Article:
California vs Patel: Supreme Court verdict favors PatelJune 23, 2015
The Supreme Court on Monday negated a Los Angeles ordinance requiring hotels to maintain a guest register subject to police inspection without a warrant.
At the core of the issue is whether a city can authorize police to routinely inspect hotel guest registries without individualized suspicion or judicial supervision.
In a verdict written by Justice Sonia Sotomayor, the court held that denying hotel owners the opportunity to challenge police requests to view the register “creates an intolerable risk that searches authorized [by the ordinance] will exceed statutory limits, or be used as a pretext to harass hotel operators and their guests,” according to Courthouse News Service.
The lawsuit originated when the plaintiffs, hotel owners Naranjibhai Patel and Ramilaben Patel, challenged Section 41.49 of Los Angeles Municipal Code that required hotels to maintain detailed guest registries and provide them to police for inspection sans a warrant or any judicial review, calling the ordinance unconstitutional under the First and Fourth Amendments.
The Los Angeles Lodging Association and about 40 other hotel owners challenged the ordinance as violating the Fourth Amendment protection against “unreasonable searches,” reported the Wall Street Journal.
A district court had originally deemed the ordinance did not violate the Fourth Amendment, and a three-judge panel of the U.S. Court of Appeals for the Ninth Circuit reaffirmed the decision before subsequently reversing the lower court’s judgment during a rehearing. The district court first deemed the ordinance did not violate the Fourth Amendment, and a three-judge panel of the U.S. Court of Appeals for the Ninth Circuit reaffirmed the decision before subsequently reversing the lower court’s judgment during a rehearing.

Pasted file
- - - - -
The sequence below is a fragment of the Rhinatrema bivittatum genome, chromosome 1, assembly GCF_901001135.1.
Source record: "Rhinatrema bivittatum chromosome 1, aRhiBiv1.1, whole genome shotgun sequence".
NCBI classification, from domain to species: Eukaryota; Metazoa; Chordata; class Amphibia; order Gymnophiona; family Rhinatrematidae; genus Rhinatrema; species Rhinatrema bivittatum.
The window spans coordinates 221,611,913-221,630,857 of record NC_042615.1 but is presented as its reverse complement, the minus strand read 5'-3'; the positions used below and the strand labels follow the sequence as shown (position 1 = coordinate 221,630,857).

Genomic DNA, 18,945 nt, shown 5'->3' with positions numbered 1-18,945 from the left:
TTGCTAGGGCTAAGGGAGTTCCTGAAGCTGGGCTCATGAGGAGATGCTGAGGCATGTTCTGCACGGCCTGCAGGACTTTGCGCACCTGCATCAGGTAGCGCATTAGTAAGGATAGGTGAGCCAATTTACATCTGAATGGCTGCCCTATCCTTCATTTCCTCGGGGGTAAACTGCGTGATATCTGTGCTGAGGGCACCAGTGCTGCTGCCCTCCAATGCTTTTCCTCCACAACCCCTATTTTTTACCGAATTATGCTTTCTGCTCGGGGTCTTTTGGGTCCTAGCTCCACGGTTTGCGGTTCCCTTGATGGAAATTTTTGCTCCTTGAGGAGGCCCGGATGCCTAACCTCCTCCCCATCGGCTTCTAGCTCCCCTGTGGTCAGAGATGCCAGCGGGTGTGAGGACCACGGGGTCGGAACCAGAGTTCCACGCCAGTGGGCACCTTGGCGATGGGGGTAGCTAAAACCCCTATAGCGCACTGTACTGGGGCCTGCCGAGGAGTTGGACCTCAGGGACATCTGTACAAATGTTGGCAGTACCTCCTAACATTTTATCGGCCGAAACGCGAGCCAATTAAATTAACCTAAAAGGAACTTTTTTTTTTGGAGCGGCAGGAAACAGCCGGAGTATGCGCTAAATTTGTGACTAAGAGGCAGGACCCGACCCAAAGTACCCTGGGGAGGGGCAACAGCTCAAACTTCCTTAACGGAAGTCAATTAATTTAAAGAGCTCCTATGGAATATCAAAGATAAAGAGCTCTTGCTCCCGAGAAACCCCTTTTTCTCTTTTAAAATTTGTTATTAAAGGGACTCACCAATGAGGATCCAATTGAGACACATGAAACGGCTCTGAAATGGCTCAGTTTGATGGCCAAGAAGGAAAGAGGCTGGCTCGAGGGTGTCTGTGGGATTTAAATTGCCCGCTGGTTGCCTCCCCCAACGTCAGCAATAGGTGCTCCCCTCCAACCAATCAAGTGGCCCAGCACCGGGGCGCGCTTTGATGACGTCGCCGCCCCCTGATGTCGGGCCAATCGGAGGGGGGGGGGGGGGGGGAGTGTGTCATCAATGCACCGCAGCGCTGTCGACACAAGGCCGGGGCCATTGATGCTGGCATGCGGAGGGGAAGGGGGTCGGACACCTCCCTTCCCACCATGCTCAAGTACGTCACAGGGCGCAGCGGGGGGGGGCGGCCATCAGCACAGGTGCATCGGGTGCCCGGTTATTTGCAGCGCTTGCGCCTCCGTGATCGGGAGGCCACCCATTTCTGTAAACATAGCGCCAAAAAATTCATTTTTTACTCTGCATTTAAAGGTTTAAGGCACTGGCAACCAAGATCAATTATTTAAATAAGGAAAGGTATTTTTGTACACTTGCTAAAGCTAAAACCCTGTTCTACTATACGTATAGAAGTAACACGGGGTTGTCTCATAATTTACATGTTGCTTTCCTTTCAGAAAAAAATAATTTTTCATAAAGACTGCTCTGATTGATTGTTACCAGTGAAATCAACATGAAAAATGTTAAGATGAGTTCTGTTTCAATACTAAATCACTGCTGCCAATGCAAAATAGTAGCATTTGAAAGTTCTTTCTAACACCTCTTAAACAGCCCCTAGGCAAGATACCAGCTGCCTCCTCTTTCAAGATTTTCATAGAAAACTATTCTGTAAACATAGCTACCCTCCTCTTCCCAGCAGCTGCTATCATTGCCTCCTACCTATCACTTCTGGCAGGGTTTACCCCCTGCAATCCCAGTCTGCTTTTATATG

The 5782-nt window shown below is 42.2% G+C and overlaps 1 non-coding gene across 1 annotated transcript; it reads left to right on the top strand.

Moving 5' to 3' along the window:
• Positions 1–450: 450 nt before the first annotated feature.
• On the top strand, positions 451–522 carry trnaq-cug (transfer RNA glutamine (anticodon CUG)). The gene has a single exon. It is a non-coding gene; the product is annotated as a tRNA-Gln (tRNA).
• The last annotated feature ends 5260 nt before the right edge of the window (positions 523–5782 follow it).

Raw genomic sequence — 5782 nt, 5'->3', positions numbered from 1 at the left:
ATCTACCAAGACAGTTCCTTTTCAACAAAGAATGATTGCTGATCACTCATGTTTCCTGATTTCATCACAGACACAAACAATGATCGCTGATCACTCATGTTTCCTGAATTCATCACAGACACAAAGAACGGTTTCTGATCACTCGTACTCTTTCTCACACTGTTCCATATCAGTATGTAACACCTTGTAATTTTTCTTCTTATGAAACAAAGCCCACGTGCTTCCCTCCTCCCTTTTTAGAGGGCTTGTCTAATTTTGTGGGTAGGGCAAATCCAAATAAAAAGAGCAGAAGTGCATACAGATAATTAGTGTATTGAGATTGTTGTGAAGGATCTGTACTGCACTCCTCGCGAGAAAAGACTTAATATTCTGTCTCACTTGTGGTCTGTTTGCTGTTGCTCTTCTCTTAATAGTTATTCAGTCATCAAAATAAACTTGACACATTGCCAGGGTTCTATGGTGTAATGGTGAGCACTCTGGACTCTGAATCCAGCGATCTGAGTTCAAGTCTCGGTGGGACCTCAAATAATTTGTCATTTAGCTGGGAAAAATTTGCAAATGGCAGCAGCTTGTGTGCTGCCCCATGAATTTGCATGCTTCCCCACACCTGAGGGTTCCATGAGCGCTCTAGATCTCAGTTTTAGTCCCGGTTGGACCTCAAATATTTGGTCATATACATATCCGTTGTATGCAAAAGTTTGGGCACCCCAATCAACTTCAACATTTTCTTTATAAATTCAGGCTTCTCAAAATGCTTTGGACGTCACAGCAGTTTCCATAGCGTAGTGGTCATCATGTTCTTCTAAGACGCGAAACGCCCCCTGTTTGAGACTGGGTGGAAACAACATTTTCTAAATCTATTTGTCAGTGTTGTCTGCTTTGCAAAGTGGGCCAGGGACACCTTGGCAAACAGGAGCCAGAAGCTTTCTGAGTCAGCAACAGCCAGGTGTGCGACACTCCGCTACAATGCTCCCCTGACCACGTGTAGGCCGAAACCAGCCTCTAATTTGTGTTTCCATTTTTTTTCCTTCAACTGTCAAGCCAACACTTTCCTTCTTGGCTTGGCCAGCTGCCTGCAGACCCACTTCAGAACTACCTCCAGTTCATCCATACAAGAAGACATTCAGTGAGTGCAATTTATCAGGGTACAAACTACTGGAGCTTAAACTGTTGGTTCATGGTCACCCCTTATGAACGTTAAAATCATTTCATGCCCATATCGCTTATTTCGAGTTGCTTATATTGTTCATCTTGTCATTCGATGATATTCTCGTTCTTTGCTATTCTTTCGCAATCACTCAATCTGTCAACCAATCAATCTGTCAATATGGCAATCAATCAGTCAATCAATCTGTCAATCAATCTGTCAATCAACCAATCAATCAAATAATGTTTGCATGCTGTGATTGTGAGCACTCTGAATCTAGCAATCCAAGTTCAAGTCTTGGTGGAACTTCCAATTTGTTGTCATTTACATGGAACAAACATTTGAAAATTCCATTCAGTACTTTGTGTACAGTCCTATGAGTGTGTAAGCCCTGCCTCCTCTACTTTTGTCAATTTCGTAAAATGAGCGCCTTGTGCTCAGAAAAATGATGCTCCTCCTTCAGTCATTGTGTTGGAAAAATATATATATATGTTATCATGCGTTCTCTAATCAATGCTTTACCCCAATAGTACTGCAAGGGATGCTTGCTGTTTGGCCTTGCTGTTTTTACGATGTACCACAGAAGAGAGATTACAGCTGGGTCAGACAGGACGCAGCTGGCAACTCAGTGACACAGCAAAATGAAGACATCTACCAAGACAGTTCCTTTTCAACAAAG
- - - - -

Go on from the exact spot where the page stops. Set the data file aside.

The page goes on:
Joining Sotomayor in this position were Justices Anthony Kennedy, Ruth Bader Ginsburg, Stephen Breyer and Elena Kagan.
Justice Antonin Scalia dissented, arguing that the Los Angeles ordinance “[limited] spot checks to the four corners of the register, and does not authorize police to enter any nonpublic area of the motel.
Scalia went on to say that motels are a particularly attractive site for criminal activity ranging from drug dealing and prostitution to human trafficking.
“Offering privacy and anonymity on the cheap, they have been employed as prisons for migrants smuggled across the border and held for ransom … and rendezvous sites where child sex workers meet their clients on threat of violence from their procurers,” he wrote. “Nevertheless, the Court today concludes that Los Angeles’s ordinance is ‘unreasonable’ inasmuch as it permits police to flip through a guest register to ensure it is being filled out without first providing an opportunity for the motel operator to seek judicial review. Because I believe that such a limited inspection of a guest register is eminently reasonable under the circumstances presented, I dissent,” he continued.
Chief Justice John Roberts and Justice Clarence Thomas joined Scalia’s dissent, while Justice Samuel Alito wrote a separate dissent, which Justice Thomas also joined.
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